Tuesday, August 11, 2015

Kido'z - Best of a horrible, horrible bunch

You may have heard about damning with faint praise, well I suppose this is an example of this. Except for how much worse the alternatives are.

As I've discussed on this blog several times before, I am always on the lookout for tech aids for my middle daughter who is mentally and physically handicapped. We got a Nabi 2 not long after they came out, and while it was a pain to keep up, it was constructed in a way that it could tolerate being manhandled by my daughter and her aides, as well as generally keep a sane interface while minimizing the tablet being used by folks who were bored for other purposes.

Sadly, Nabi has not seen fit to update the model's specs, and their latest offerings are rehashed versions of the same. Worse, it uses a proprietary charger that is easy to break, and expensive to replace. Even worse than that, it also has a mini-USB port that looks to the untrained eye like it could be used to charge the device. Not surprisingly this has led to the tablet getting fried after one too many helpers tried to charge the tablet for her with their phone chargers.

Buying another Nabi was out, and the reviews of the Kindle Fire for Kids tablet left me with visions of horrible maintenance times and huge unexpected bills.

I had gotten a Win 8.1 tablet that I rarely use anymore, and there is a seller on Amazon that makes cases for the Samsung 8 inch tablet that fits most of these if you are ok with the camera not always being available. In addition to being available in a number of colors, it has a handle and a decent amount of padding.

The question then became how to make Windows 10 Kid Friendly? Microsoft has some options for setting up a Child account, but the interface is designed mainly to let you lock out certain programs or sites, not to make a truly touch-friendly, kid-intuitive menu. You might be able to do something fancy with Tablet mode, but I couldn't find anything that made that look sensible.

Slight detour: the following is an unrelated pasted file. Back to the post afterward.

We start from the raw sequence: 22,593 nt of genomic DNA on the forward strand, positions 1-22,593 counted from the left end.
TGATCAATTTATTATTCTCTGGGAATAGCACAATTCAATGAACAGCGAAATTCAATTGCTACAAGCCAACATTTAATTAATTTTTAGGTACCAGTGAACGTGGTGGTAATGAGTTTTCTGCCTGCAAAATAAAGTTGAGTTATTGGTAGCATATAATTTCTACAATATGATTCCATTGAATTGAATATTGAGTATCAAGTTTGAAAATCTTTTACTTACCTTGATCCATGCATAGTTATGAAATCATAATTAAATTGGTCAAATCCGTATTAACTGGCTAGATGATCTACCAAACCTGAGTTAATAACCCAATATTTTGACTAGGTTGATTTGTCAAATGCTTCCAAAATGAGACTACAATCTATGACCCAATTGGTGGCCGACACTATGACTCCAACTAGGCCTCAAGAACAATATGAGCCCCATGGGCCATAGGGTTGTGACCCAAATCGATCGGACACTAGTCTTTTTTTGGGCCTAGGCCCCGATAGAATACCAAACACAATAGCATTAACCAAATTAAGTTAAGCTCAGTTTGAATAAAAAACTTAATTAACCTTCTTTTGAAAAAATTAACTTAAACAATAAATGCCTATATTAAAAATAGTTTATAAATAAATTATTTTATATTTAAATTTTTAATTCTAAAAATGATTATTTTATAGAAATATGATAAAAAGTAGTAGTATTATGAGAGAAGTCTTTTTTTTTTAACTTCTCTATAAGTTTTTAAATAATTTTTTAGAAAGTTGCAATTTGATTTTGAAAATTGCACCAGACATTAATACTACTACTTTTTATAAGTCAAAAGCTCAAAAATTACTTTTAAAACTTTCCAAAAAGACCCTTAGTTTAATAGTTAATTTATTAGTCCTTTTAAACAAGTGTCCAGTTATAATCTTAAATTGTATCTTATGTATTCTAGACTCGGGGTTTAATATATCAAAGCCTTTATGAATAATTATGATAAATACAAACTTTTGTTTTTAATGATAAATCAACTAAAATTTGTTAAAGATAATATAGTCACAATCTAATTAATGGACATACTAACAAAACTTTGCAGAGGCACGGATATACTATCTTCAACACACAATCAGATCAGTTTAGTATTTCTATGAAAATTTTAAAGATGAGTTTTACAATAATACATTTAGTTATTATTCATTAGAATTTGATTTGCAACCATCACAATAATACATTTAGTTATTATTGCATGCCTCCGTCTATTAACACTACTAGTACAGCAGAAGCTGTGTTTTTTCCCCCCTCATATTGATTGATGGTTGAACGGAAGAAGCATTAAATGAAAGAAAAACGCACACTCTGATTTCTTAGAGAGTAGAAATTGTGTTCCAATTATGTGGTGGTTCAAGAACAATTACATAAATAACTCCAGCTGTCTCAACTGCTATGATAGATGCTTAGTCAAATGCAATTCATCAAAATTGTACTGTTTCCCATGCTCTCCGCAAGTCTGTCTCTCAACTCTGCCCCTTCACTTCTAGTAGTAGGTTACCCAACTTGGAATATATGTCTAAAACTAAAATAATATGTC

So then it was time to see what programs are out there. There are a couple Linux distributions out there that are supposed to be for kids, but in addition to trying to make them tablet friendly (which they aren't out of the box), they are not well maintained and frequently have issues with packages that are no longer in the mainstream. Edubuntu is probably the best known, and best supported of these, but it's main menus are text based and not particularly geared to a pre-reading audience.

Which meant a special browser for Windows geared toward kids. Several of these were created and released in the 2010 - 2011 timeframe, however all but two of them are no longer supported. That narrowed the choice to Zac Browser or Kido'z. One huge caveat on both of them is that they are dependent on their project site being up. This allows you to do some configuration remotely as a parent, but means that if the site is down, the browser shows just an empty shell.

Zac is still available, but only lightly maintained. Prominent messages on the website discuss a planned port to iPad and Android in 2012 as an example... The person behind the effort seems to mean well, but like many one man operations, that means it works, or it doesn't. And on Windows 10 it was wonky as all heck. As a one man operation it also seems to have more issues with keeping the main site up.

Ultimately, this led me to the least bad choice, Kido'z. The Kido'z browser works fine under Win 10, and can be configured (using usual Windows tricks) to start when the tablet is logged into. It is, however, a rather horrific piece of work to manage. You can setup any site you like through the parent portal online, where it claims to create a new snapshot to show on the menu. But while the link then shows on the child's display, the snapshot never does. So you have a number of links with text and only the same default image. You also can't configure the order that items display in. You are reduced to visiting pages and marking them as favorites so you can at least minimize the number of icons displayed by default. You can remove sites, but then they are completely removed. Oh, and the Windows version has issues with rendering that make all of the Nick Jr sites appear horrible.